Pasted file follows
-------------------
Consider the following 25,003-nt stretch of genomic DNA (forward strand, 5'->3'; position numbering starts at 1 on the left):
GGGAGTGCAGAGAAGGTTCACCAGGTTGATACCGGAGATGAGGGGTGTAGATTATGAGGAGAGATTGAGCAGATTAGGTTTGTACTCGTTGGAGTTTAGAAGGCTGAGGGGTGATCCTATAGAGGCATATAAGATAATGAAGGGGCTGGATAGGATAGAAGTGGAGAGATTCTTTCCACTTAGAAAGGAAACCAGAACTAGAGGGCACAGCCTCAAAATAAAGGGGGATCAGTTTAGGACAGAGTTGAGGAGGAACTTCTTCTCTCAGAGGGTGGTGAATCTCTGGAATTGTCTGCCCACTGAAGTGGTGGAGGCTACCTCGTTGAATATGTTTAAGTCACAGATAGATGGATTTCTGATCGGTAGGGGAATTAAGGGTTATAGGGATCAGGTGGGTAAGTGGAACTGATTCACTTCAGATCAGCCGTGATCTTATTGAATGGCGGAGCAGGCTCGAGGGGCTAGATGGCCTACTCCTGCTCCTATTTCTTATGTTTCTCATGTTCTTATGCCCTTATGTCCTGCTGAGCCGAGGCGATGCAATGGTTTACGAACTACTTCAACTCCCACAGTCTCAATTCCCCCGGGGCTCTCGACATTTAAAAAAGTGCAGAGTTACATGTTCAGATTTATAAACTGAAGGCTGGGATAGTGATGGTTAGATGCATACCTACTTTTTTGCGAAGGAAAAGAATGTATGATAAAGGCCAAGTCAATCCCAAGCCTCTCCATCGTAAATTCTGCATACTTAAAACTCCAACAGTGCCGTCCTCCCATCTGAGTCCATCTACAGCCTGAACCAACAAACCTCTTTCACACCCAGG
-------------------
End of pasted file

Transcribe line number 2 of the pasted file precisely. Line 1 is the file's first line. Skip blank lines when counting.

GGGAGTGCAGAGAAGGTTCACCAGGTTGATACCGGAGATGAGGGGTGTAGATTATGAGGAGAGATTGAGCAGATTAGGTTTGTACTCGTTGGAGTTTAGAAGGCTGAGGGGTGATCCTATAGAGGCATATAAGATAATGAAGGGGCTGGATAGGATAGAAGTGGAGAGATTCTTTCCACTTAGAAAGGAAACCAGAACTAGAGGGCACAGCCTCAAAATAAAGGGGGATCAGTTTAGGACAGAGTTGAGGAGGAACTTCTTCTCTCAGAGGGTGGTGAATCTCTGGAATTGTCTGCCCACTGAAGTGGTGGAGGCTACCTCGTTGAATATGTTTAAGTCACAGATAGATGGATTTCTGATCGGTAGGGGAATTAAGGGTTATAGGGATCAGGTGGGTAAGTGGAACTGATTCACTTCAGATCAGCCGTGATCTTATTGAATGGCGGAGCAGGCTCGAGGGGCTAGATGGCCTACTCCTGCTCCTATTTCTTATGTTTCTCATGTTCTTATGCCCTTATGTCCTGCTGAGCCGAGGCGATGCAATGGTTTACGAACTACTTCAACTCCCACAGTCTCAATTCCCCCGGGGCTCTCGACATTTAAAAAAGTGCAGAGTTACATGTTCAGATTTATAAACTGAAGGCTGGGATAGTGATGGTTAGATGCATACCTACTTTTTTGCGAAGGAAAAGAATGTATGATAAAGGCCAAGTCAATCCCAAGCCTCTCCATCGTAAATTCTGCATACTTAAAACTCCAACAGTGCCGTCCTCCCATCTGAGTCCATCTACAGCCTGAACCAACAAACCTCTTTCACACCCAGG